When can a parent in Ingham County, MI move their child to a new residence if the other parent has custody/visitation rights?
If your child’s other parent was awarded limited custody/visitation rights but you need to move your son or daughter to a new residence in Michigan, you may be able to do so if one of the following criteria are met:
- The other parent has agreed to allow you to move the child to a new home.
- Your and your child’s other parent were already living 100 miles apart at the time custody was decided upon by a judge.
- The move would result in the child’s residence being closer to their other parent than it was before.
When any one of these conditions is met, a parent is not required to obtain approval from a judge prior to moving their child. A parent who has been awarded sole custody also does not need to obtain approval from their child’s other parent or a judge before moving him/her to a new residence.
Now, there are exceptions to when a parent can move their child to a new residence. The two exceptions are as follows:
- “The first is that each court order granting custody must provide that a parent who has custody of a child may not change the child’s permanent residence from the state of Michigan until the judge approves of the move.”
- “The second is that each court order granting custody or parenting time must provide that parents who have custody or parenting time may not move more than 100 miles from their current residence without the approval of the judge.”
What if I want to move my child out of the State of Michigan?
If you wish to move your child outside the State of Michigan, you will need to obtain approval from a judge before doing so. The Michigan Friend of the Court says that you must also obtain authorization from a judge to move your child outside of the state even if your new residence is going to be closer than 100 miles to their other parent’s residence. If you need help submitting a request to a judge so that you can move your child to a new home, Ingham County, Michigan child custody attorney Stuart R. Shafer is available to help you with this.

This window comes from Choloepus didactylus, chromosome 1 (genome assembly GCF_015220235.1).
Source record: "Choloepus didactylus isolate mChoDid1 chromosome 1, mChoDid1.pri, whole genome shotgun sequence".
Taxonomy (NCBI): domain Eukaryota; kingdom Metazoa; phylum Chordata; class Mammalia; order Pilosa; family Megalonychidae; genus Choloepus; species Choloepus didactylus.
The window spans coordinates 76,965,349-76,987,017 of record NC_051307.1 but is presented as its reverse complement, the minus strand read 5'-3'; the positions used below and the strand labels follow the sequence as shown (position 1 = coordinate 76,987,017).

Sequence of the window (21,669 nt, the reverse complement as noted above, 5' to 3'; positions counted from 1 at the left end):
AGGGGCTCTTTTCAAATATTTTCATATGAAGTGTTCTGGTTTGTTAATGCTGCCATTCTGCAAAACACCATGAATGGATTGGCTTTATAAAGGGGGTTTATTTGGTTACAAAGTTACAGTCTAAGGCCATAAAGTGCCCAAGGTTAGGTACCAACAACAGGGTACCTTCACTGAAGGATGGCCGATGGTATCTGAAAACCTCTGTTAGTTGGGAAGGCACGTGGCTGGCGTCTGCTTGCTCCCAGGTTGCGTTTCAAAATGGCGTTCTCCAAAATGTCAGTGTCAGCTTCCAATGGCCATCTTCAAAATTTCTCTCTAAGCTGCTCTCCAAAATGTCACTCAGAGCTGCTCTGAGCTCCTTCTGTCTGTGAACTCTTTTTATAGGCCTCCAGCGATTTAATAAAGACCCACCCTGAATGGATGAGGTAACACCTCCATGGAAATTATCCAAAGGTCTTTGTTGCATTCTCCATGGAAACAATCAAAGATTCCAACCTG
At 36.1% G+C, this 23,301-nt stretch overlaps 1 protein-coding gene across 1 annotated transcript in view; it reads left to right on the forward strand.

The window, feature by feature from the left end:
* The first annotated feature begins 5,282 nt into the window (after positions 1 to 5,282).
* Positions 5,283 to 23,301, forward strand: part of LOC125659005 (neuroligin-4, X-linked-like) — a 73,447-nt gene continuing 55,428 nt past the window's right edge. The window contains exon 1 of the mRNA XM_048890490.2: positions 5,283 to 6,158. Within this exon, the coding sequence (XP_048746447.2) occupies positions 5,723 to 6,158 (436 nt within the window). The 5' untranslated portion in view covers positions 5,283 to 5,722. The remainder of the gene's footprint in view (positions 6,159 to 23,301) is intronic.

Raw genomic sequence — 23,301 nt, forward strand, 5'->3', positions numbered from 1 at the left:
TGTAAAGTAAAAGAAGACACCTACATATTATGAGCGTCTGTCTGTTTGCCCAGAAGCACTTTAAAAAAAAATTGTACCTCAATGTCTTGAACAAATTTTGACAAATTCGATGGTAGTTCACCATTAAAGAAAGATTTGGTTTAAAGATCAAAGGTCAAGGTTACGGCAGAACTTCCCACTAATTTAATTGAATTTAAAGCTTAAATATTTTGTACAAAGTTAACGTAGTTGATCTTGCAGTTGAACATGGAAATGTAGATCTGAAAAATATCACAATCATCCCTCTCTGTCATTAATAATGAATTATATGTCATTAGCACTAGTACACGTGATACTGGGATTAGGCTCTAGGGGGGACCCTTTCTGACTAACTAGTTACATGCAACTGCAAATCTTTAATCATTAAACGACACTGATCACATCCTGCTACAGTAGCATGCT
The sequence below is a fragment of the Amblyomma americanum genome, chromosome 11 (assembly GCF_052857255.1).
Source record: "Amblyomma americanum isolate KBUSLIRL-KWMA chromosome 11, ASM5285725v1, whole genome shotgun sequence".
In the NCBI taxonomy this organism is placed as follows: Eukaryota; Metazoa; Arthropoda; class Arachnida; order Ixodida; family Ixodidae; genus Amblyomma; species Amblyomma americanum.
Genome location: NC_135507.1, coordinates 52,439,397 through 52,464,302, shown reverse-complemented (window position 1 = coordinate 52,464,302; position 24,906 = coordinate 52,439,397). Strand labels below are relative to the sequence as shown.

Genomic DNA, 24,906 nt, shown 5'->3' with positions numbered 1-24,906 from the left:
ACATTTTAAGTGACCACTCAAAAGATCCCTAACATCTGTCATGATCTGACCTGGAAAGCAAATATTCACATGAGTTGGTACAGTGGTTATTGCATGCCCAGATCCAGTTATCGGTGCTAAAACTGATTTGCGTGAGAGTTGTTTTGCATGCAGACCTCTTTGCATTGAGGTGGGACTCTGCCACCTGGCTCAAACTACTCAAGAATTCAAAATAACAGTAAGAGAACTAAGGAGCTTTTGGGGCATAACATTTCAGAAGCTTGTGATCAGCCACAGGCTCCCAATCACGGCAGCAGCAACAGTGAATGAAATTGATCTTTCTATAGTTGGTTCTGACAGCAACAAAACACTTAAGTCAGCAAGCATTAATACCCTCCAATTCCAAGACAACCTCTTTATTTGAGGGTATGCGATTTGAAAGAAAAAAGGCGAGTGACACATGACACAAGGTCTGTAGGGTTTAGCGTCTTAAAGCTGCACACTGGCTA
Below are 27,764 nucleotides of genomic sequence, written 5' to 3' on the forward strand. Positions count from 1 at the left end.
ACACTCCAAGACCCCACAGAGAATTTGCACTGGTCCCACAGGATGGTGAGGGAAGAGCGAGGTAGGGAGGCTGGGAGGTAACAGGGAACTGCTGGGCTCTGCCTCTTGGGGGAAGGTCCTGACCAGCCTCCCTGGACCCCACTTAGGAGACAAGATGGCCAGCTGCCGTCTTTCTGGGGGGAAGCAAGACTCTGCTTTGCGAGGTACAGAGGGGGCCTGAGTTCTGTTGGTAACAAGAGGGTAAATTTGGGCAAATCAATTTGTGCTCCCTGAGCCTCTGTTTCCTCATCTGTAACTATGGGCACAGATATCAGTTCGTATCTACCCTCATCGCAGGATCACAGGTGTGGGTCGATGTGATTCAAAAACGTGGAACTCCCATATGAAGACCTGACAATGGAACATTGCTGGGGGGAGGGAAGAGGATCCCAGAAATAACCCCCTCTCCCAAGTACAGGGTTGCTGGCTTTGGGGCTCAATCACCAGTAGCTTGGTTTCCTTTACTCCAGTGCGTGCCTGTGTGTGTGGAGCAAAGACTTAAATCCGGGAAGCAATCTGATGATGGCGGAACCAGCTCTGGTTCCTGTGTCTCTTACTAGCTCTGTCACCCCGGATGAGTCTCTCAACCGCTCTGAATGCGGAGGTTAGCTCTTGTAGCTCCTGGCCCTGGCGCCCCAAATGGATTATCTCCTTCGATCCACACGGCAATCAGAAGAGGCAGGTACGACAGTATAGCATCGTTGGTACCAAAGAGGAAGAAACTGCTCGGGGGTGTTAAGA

What does a parent need to do in order to obtain authorization from a Michigan judge to move their child to a new residence?
A parent can obtain authorization from a judge in one of two ways. A parent can either ask their child’s other parent to agree to the move and present this to the judge or they can “ask the judge to enter an order approving the move.” Not only can Ingham County, Michigan child custody lawyer Stuart R. Shafer help you submit a request if you want to move your child to a new state, but also if the move is within the State of Michigan.
What happens if my child’s other parent doesn’t agree to the move?
You would need to file a formal request, called a motion, asking the judge to approve the move.” In the motion, you will want to include why you feel as though the judge should approve the move (i.e. you got a new job, want to be closer to family, etc.).
After you file your motion, the judge may either “ask the friend of the court to evaluate the request and make a recommendation” or “hold a hearing where both parents can tell the judge what they think the judge should do.” The judge will then need to decide the following:
- “Whether the legal residence change has the capacity to improve the quality of life for both the child and the relocating parent.”
- “The degree to which each parent has complied with, and utilized court order parenting time with the child, and whether the parent’s plan to change the child’s legal residence is inspired by that parent’s desire to defeat or frustrate the parenting time schedule.”
- “The degree to which the judge is satisfied that, if permitting the legal residence change, if it is possible to order a modification of the parenting time schedule and other arrangements governing the child’s relationship between the child and each parent, and whether each parent is likely to comply with the modification.”
- “The extent to which the parent opposing the legal residence change is motivated by a desire to secure a financial advantage with respect to a support obligation.”
Important: If your child’s other parent has threatened to stop paying child support or already has as a form of retaliation for you wanting to move your child, a child support lawyer in Ingham County, MI can work on your behalf to ensure you continue receiving the support your child needs.
Do I need to hire a child custody law firm in Ingham County, MI if I want to obtain sole custody of my child so I can move him/her?
It would be in your best interest to retain a lawyer if you don’t yet have sole custody but are looking to obtain it so that the move is easier on your son or daughter. Ingham County, Michigan child support attorney Stuart R. Shafer will not only aide you in obtaining sole custody of your child but also assist you with filing the necessary documents with the court so that you are provided with child support as well.
Now, if you are ready to begin receiving the legal assistance you need so that you can move your child to a new residence, contact our office today.
You can reach the Law Offices of Stuart R. Shafer, P.C., an Ingham County, MI child support law firm at:
1223 Turner Street, #333
Lansing, MI 48906